If you’re involved in the Australian business world, you probably have already heard about the Director Identification Number scheme that is slowly coming into fruition. But what exactly is this scheme, and how does it affect directors of businesses? We’ll break down what the DIN scheme is, how it affects you, and recent developments in the bill.

Understanding the Director Identification Number Scheme

In 2017, the Australian Federal government announced that it would be cracking down on illegal activities related to phoenixing. Phoenixing includes acts in which directors of companies will intentionally not pay liabilities by shutting their in-debt businesses down and transferring the assets to a different business.

According to the announcement, phoenixing activities have cost the Australian economy nearly $3.2 billion annually each year. The proposed solution to this problem was the introduction of a DIN, or Director Identification Number. At the time, the law only required that directors, including those in non-profit organisations, provide their identity information to the Australian Securities and Investment Commission (‘ASIC’).

The Treasury Laws Amendments (Registries Modernisation and Other Measures) Bill 2019 will amend the Corporations Act 2001 and the Corporation (Aboriginal and Torres Strait Islander) Act 2006. By implementing the DIN scheme, directors can be tracked along with their business history. Every individual who must get a DIN will have it for life, even if they stop working as a director.

Another purpose of the DIN scheme is to prevent fake or non-existent company directors from being appointed to roles for fraudulent reasons. Further, the DIN scheme will be able to track directors, their profiles, and their relationships to different companies over time to reduce instances of illegal phoenix activity and other fraudulent actions.

Obligations under the DIN Scheme

Once the law is fully implemented in June 2022, there will be four main obligations that directors will need to adhere to:

  1. Individuals who serve as a corporate director, alternate director, or any other entity of a corporate body registered through the Corporations Act (or CATSI) must apply for a DIN before they are appointed as a director.
  2. A corporate director must apply for a DIN by November 30th, 2022 or November 30th, 2023 for Indigenous corporations.
  3. Individuals are not permitted to apply for more than one single DIN.
  4. Individuals must not misrepresent or lie about their DIN to the Australian government or any other registered body.

After the scheme launches in late 2022, directors will be required to apply for a DIN within twenty-eight days from the date the individual is given the title of director at their company.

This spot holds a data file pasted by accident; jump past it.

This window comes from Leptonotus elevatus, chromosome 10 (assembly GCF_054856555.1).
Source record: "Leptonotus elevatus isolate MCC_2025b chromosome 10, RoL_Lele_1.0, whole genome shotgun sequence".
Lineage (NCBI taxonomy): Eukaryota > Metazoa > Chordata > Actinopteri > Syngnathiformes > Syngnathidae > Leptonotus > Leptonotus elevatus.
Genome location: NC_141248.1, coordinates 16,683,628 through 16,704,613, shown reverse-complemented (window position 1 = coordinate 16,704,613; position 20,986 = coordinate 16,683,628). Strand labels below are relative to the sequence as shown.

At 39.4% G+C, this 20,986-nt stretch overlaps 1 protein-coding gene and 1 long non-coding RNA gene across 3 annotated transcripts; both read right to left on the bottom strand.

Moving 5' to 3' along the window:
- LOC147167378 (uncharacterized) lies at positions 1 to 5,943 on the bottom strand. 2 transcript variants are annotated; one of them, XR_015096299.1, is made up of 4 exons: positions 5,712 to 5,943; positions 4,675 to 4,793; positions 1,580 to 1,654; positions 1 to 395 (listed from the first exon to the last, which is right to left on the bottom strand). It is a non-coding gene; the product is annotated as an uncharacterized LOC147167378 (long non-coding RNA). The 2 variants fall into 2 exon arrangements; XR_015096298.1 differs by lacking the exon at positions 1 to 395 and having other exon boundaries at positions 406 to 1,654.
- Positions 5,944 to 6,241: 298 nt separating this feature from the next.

The DIN scheme will also apply to charities and non-profits as well as companies and enterprises. Due to this, directors for non-profit organisations that are registered with the Corporations Act, ACNC, and CATSI will need to apply for a DIN.

DIN Requirements

To apply for a DIN, you’ll need to provide the Commonwealth Registrar with a few key pieces of information:

  • Your current legal name and proof of identity with an Australian driving license, a passport, Medicare card, visa, or birth certification.
  • Any and all former names.
  • The date and location of your birth.
  • Your current and all former addresses.
  • Your current contact information, such as address and phone number.
  • Your Australian tax file number or TFN. This is not necessarily required, but the Commonwealth Registrar may request your TFN and has the legal authority to verify any information given from your ATO records.

Each director will receive one DIN, regardless of how many businesses they run, and that will be the only DIN they will have for the entirety of their careers.

Do I Have Anything to Worry About?

As it stands, not yet. While the official commencement for this scheme was announced, the system is still in its early stages. According to materials distributed by the Australian Treasury:

To ensure that the director ID system will provide a robust, reliable, and consistent user experience, it must be tested before the full population of directors are onboarded into the system. So that directors are not disadvantaged or in breach of the law, legislative instruments have been drafted that remove the need for directors to apply for a director ID in these early stages. The legislative instruments provide directors appointed under the Corporations Act 2001 (the Corporations Act) the period between the end of testing and 30 November 2022 to obtain a director ID. This timeframe will apply for both existing directors who were appointed prior to the commencement of the Director ID regime and directors appointed during the testing phase.”

Blaine Hattie is a commercial lawyer at Sutton Laurence King Lawyers.

Want a good commercial lawyer in your corner? Call Sutton Laurence King on 03 9070 9810 or email

 Photo source: Pixabay